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Old 09-22-2012, 12:34 AM   #11
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[QUOTE= I want to build a walk-in vault someday that has a bookshelf or maybe a cabinet in front of it that you walk through to get inside. Ideally this would be built into the hillside or a basement wall so it is underground (I don't have a basement or a wall up against an embankment though, which makes my idea totally fantasy at this point in time). That would be totally cool![/QUOTE]

When I was a contractor I built a walk-in hidden safe for a customer who had very valuable gun and coin collections.The safe was 8'X10' and the final cost was over $30,000 in 1990.
The plans called for 8" thick heavily reinforced ,4000psi concrete walls,ceiling and floor.The jamb was 3/8" thick and wrapped the concrete and attached to the reinforcing steel inside.The door weighed 2300 lbs and had 1 1/2" thick 6" long bolts that went into sockets on all four sides.We hid the safe door with panels that were latched by solonoids controlled from the bedroom.

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Old 09-22-2012, 12:39 AM   #12
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Originally Posted by Coyotenator View Post
When I was a contractor I built a walk-in hidden safe for a customer who had very valuable gun and coin collections.The safe was 8'X10' and the final cost was over $30,000 in 1990.
The plans called for 8" thick heavily reinforced ,4000psi concrete walls,ceiling and floor.The jamb was 3/8" thick and wrapped the concrete and attached to the reinforcing steel inside.The door weighed 2300 lbs and had 1 1/2" thick 6" long bolts that went into sockets on all four sides.We hid the safe door with panels that were latched by solonoids controlled from the bedroom.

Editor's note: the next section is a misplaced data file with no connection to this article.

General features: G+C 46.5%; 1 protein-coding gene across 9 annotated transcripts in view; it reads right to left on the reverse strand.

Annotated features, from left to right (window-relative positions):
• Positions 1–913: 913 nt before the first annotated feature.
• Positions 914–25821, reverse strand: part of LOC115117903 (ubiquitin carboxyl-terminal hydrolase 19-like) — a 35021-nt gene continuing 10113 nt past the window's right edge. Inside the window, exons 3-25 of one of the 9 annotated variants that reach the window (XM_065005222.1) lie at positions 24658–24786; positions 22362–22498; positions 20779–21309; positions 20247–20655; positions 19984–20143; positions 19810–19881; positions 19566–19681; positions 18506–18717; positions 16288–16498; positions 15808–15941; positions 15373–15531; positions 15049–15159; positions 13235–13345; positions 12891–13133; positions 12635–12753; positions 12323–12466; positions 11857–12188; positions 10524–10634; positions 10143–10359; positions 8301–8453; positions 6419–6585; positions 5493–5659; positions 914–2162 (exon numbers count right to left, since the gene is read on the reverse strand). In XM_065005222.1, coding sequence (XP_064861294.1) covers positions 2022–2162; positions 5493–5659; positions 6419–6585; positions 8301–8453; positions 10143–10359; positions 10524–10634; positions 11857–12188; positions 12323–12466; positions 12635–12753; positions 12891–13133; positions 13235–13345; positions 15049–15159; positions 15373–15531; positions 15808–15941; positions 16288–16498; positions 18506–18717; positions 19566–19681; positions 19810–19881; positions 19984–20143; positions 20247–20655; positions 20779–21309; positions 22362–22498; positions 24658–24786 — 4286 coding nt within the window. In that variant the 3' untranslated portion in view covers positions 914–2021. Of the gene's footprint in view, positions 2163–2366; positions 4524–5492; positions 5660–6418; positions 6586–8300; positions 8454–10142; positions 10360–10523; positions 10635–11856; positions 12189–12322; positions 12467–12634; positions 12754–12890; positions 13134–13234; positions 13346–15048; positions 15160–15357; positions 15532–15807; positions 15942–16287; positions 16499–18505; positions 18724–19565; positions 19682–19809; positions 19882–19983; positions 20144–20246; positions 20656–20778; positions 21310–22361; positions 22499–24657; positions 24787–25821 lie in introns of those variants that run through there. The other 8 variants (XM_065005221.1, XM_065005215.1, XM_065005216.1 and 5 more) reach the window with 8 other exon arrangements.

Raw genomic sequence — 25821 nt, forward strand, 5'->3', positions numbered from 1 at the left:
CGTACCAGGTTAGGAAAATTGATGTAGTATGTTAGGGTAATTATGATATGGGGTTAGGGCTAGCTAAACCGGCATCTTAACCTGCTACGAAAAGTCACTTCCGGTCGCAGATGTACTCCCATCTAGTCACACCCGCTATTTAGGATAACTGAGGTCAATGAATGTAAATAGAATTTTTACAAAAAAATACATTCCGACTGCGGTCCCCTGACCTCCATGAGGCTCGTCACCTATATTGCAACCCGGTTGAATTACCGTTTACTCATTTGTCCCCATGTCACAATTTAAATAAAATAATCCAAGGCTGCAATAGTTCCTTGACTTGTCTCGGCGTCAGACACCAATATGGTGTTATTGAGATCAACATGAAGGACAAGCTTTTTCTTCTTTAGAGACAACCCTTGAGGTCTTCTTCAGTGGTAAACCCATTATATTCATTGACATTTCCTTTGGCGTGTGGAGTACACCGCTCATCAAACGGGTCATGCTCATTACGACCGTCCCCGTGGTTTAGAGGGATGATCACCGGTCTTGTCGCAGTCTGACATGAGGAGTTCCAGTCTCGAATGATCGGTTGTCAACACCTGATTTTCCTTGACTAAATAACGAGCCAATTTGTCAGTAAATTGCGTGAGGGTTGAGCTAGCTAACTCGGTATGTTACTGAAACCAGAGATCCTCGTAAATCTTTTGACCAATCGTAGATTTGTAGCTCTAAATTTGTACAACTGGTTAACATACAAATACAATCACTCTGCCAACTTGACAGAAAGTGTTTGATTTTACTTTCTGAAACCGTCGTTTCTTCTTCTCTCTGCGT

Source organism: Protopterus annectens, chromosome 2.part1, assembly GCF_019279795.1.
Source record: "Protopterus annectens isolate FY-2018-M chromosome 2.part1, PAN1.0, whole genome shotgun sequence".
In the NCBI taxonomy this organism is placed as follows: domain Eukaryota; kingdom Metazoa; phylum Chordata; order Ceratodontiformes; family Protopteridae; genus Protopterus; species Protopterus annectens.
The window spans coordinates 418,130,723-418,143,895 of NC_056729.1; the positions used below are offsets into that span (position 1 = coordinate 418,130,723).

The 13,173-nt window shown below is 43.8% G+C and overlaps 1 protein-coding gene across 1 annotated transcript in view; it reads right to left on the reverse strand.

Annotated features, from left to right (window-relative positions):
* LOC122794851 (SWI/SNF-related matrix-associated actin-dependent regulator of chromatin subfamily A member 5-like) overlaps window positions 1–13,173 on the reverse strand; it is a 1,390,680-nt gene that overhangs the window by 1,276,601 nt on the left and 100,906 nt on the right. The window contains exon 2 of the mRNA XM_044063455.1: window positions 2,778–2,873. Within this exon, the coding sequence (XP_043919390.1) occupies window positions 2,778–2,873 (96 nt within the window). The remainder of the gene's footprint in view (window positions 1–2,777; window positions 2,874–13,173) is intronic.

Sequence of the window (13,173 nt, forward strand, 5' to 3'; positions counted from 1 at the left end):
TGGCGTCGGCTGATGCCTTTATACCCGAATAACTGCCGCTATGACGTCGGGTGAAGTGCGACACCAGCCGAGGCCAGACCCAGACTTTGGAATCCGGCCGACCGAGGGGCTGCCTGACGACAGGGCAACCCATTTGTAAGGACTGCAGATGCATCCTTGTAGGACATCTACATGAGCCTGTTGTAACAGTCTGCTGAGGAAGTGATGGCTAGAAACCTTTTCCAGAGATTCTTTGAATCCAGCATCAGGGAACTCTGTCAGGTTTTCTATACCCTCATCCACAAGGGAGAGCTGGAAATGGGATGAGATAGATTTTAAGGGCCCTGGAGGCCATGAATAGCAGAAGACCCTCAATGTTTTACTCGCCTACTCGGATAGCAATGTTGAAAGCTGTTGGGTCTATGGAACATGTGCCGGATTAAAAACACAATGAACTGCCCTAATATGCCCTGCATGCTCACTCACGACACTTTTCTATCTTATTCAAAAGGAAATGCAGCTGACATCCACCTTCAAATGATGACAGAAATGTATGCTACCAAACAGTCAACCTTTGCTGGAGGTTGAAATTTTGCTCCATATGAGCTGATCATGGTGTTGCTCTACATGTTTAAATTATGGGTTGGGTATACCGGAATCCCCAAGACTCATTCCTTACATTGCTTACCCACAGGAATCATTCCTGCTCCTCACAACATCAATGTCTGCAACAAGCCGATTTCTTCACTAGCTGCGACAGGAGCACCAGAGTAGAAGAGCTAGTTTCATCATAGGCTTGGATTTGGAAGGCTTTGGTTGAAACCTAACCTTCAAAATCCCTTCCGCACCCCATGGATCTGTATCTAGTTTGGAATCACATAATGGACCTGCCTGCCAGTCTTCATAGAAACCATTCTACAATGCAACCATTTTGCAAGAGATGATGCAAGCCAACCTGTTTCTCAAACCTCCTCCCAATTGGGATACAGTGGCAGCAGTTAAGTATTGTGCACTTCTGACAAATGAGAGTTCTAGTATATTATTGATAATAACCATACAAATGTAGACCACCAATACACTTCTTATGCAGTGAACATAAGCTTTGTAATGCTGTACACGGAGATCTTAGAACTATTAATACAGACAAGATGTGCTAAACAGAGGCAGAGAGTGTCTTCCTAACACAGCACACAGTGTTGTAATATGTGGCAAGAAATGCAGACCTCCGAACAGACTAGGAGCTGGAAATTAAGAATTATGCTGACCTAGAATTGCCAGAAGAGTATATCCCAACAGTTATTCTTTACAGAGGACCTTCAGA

Well, I already have a bank vault door. The rest I can scrap together over time. .
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Old 09-22-2012, 01:27 PM   #13
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Whatever you do, bolt it down. Having a safe that isn't secured doesn't do you much good as any would be thieves will just carry or dolly your safe out and work on getting it open on thier own time.

A friend of mine recently built a new unattached garage next to his house. When the floor was poured he poured a thicker section, 3'x3'x12". He anchored his safe down with 6" long bolts.

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Old 09-22-2012, 02:56 PM   #14
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Some great responses...many things to consider...Thanks guys. Satajet.

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Old 09-23-2012, 01:25 AM   #15
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Make false wall how you see fit. Make the wall out of something that conceals cracks, options include but not limited to, wood paneling, some type of tile or faux stone/brick, or make a decorative trim that will cover the gap. Install hinged that are on the inside of this wall. Install one of those cabinet latches that opens when you push it inwards.

I hope my crummy description works. I've got plans designed, not only to hide a safe, but to conceal an in house escape route. It looks real good in design...

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Old 09-24-2012, 02:13 PM   #16
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Make false wall how you see fit. Make the wall out of something that conceals cracks, options include but not limited to, wood paneling, some type of tile or faux stone/brick, or make a decorative trim that will cover the gap. Install hinged that are on the inside of this wall. Install one of those cabinet latches that opens when you push it inwards.

I hope my crummy description works. I've got plans designed, not only to hide a safe, but to conceal an in house escape route. It looks real good in design...
Not crummy a'tall. Every bit O brain matter belps. The cabinet style hinge is yet another idea i hadent yet considered...Im a firm believer in "measure twice-cut once"concept.. with all this great input i cant help but save time and money...which provides for either more bells n whistles or even a new wheapon on the range. Satajet.
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